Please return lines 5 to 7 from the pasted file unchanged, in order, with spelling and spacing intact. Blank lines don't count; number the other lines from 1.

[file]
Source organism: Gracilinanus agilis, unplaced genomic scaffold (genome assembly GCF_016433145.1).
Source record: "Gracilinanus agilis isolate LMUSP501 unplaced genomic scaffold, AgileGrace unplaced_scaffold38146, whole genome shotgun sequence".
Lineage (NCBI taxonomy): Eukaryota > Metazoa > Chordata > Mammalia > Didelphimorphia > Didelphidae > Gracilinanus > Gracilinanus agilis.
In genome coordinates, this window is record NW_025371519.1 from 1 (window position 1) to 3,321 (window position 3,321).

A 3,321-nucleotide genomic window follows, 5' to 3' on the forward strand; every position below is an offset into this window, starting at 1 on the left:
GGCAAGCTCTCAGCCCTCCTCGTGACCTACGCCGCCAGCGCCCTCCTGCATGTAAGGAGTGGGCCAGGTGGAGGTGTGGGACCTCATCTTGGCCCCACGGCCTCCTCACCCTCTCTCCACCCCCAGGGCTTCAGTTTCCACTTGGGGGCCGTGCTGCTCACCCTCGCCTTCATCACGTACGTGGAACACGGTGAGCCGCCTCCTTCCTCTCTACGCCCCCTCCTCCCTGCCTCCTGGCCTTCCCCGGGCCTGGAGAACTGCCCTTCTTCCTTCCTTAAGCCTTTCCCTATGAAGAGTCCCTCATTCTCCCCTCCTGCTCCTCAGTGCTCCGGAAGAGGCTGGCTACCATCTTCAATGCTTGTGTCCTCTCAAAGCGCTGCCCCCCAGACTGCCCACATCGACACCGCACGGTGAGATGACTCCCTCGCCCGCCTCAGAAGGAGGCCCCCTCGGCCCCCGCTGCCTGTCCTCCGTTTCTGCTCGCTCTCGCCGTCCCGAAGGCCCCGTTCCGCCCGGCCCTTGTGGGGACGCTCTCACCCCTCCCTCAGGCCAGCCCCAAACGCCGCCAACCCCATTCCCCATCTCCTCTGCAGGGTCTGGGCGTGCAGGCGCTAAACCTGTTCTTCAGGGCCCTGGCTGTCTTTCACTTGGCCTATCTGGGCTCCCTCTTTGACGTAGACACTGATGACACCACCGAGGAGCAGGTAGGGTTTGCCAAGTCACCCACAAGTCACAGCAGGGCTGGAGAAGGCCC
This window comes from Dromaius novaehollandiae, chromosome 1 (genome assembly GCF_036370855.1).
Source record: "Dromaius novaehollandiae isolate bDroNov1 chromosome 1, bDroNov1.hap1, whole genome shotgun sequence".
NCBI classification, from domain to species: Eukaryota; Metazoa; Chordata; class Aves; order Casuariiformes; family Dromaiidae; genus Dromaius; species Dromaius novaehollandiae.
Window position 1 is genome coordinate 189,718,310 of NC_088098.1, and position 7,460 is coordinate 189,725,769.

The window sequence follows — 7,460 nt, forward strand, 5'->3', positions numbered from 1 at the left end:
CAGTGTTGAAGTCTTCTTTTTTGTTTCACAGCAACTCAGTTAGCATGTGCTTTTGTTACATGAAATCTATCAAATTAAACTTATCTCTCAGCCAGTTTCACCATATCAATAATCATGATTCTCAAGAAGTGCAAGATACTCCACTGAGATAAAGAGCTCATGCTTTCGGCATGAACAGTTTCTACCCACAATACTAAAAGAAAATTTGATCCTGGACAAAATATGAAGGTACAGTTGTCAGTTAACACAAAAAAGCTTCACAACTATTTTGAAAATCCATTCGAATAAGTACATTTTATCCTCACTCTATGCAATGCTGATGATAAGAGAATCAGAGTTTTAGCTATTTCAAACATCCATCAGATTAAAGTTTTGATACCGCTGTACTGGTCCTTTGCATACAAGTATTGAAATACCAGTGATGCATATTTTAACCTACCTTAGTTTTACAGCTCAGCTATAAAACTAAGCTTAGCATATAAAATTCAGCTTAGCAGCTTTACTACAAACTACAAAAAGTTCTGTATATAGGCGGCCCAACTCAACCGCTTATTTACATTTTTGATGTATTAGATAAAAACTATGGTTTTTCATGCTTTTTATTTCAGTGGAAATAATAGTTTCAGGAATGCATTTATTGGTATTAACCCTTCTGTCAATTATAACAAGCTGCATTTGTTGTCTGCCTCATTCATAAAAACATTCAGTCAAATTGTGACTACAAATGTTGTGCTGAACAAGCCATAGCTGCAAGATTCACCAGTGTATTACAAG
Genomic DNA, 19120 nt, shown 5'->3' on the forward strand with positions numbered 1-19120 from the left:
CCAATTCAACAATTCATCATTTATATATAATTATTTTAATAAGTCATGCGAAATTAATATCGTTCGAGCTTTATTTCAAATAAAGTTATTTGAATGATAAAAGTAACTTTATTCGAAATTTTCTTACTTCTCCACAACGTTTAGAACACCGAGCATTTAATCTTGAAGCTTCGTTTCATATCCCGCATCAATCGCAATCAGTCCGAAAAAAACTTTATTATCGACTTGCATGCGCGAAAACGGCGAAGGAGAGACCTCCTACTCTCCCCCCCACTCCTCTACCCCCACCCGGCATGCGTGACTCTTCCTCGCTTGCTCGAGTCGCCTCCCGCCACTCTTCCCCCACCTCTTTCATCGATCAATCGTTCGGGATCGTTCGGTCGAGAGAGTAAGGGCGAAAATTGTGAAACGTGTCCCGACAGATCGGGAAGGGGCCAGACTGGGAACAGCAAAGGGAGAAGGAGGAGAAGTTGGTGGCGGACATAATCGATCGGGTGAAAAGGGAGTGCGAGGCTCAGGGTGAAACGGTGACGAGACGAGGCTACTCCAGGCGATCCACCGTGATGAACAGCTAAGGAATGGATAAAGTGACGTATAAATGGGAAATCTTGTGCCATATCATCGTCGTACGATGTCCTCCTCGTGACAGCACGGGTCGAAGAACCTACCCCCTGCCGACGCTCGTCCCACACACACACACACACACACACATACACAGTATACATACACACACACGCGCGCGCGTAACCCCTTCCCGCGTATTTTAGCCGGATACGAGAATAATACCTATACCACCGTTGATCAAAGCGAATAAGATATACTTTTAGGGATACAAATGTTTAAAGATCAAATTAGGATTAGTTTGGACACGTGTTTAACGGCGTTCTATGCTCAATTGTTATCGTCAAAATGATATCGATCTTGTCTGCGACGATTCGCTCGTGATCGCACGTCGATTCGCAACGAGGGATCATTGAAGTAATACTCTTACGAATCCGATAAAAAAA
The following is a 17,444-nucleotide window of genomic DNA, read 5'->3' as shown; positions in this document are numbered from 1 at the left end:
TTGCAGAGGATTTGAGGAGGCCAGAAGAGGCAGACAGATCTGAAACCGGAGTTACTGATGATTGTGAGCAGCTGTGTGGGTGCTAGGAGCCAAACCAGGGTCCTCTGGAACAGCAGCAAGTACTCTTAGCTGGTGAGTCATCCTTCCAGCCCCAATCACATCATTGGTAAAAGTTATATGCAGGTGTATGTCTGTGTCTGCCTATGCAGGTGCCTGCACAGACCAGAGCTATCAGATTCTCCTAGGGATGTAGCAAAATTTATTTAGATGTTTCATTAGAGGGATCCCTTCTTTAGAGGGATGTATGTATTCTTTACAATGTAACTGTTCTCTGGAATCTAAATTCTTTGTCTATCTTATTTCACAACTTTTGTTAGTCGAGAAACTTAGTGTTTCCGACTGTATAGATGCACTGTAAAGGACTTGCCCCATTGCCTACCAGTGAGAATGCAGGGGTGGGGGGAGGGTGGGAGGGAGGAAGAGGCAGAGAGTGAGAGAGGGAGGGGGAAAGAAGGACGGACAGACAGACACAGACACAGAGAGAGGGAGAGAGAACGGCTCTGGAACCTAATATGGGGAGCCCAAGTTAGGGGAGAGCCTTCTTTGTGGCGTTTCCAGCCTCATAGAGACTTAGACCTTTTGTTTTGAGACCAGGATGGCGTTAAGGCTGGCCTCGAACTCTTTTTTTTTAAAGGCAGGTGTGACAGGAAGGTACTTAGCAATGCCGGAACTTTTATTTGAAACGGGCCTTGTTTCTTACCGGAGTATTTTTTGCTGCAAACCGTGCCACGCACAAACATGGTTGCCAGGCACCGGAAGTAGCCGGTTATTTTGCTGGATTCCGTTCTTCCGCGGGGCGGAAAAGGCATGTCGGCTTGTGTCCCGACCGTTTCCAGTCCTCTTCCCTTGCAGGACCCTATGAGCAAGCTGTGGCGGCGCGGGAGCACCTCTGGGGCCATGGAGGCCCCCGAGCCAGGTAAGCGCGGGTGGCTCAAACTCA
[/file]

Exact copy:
A 3,321-nucleotide genomic window follows, 5' to 3' on the forward strand; every position below is an offset into this window, starting at 1 on the left:
GGCAAGCTCTCAGCCCTCCTCGTGACCTACGCCGCCAGCGCCCTCCTGCATGTAAGGAGTGGGCCAGGTGGAGGTGTGGGACCTCATCTTGGCCCCACGGCCTCCTCACCCTCTCTCCACCCCCAGGGCTTCAGTTTCCACTTGGGGGCCGTGCTGCTCACCCTCGCCTTCATCACGTACGTGGAACACGGTGAGCCGCCTCCTTCCTCTCTACGCCCCCTCCTCCCTGCCTCCTGGCCTTCCCCGGGCCTGGAGAACTGCCCTTCTTCCTTCCTTAAGCCTTTCCCTATGAAGAGTCCCTCATTCTCCCCTCCTGCTCCTCAGTGCTCCGGAAGAGGCTGGCTACCATCTTCAATGCTTGTGTCCTCTCAAAGCGCTGCCCCCCAGACTGCCCACATCGACACCGCACGGTGAGATGACTCCCTCGCCCGCCTCAGAAGGAGGCCCCCTCGGCCCCCGCTGCCTGTCCTCCGTTTCTGCTCGCTCTCGCCGTCCCGAAGGCCCCGTTCCGCCCGGCCCTTGTGGGGACGCTCTCACCCCTCCCTCAGGCCAGCCCCAAACGCCGCCAACCCCATTCCCCATCTCCTCTGCAGGGTCTGGGCGTGCAGGCGCTAAACCTGTTCTTCAGGGCCCTGGCTGTCTTTCACTTGGCCTATCTGGGCTCCCTCTTTGACGTAGACACTGATGACACCACCGAGGAGCAGGTAGGGTTTGCCAAGTCACCCACAAGTCACAGCAGGGCTGGAGAAGGCCC
This window comes from Dromaius novaehollandiae, chromosome 1 (genome assembly GCF_036370855.1).